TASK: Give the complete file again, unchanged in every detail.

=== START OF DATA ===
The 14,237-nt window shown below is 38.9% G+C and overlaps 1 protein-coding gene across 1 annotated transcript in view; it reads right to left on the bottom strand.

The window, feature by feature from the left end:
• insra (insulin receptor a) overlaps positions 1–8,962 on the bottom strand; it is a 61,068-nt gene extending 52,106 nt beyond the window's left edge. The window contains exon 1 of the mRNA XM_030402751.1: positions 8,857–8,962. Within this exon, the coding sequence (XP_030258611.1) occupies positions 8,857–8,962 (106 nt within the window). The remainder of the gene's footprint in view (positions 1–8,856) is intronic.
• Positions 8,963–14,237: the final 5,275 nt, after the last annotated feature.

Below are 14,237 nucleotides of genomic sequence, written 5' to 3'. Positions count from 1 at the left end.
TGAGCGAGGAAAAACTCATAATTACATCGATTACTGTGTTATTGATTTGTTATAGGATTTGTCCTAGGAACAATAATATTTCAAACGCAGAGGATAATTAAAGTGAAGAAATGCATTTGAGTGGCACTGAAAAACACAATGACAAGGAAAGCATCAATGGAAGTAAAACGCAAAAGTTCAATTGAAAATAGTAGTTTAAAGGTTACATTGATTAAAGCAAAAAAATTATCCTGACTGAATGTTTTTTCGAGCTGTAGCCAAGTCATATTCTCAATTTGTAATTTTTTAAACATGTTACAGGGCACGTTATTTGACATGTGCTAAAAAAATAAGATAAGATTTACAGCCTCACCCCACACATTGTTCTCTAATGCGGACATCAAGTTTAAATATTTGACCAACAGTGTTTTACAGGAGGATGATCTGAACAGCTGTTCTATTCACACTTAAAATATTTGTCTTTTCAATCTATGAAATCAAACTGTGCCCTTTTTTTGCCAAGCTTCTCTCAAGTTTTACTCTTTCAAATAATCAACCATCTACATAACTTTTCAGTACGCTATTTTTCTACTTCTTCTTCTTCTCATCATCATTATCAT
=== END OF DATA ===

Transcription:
The 14,237-nt window shown below is 38.9% G+C and overlaps 1 protein-coding gene across 1 annotated transcript in view; it reads right to left on the bottom strand.

The window, feature by feature from the left end:
• insra (insulin receptor a) overlaps positions 1–8,962 on the bottom strand; it is a 61,068-nt gene extending 52,106 nt beyond the window's left edge. The window contains exon 1 of the mRNA XM_030402751.1: positions 8,857–8,962. Within this exon, the coding sequence (XP_030258611.1) occupies positions 8,857–8,962 (106 nt within the window). The remainder of the gene's footprint in view (positions 1–8,856) is intronic.
• Positions 8,963–14,237: the final 5,275 nt, after the last annotated feature.

Below are 14,237 nucleotides of genomic sequence, written 5' to 3'. Positions count from 1 at the left end.
TGAGCGAGGAAAAACTCATAATTACATCGATTACTGTGTTATTGATTTGTTATAGGATTTGTCCTAGGAACAATAATATTTCAAACGCAGAGGATAATTAAAGTGAAGAAATGCATTTGAGTGGCACTGAAAAACACAATGACAAGGAAAGCATCAATGGAAGTAAAACGCAAAAGTTCAATTGAAAATAGTAGTTTAAAGGTTACATTGATTAAAGCAAAAAAATTATCCTGACTGAATGTTTTTTCGAGCTGTAGCCAAGTCATATTCTCAATTTGTAATTTTTTAAACATGTTACAGGGCACGTTATTTGACATGTGCTAAAAAAATAAGATAAGATTTACAGCCTCACCCCACACATTGTTCTCTAATGCGGACATCAAGTTTAAATATTTGACCAACAGTGTTTTACAGGAGGATGATCTGAACAGCTGTTCTATTCACACTTAAAATATTTGTCTTTTCAATCTATGAAATCAAACTGTGCCCTTTTTTTGCCAAGCTTCTCTCAAGTTTTACTCTTTCAAATAATCAACCATCTACATAACTTTTCAGTACGCTATTTTTCTACTTCTTCTTCTTCTCATCATCATTATCAT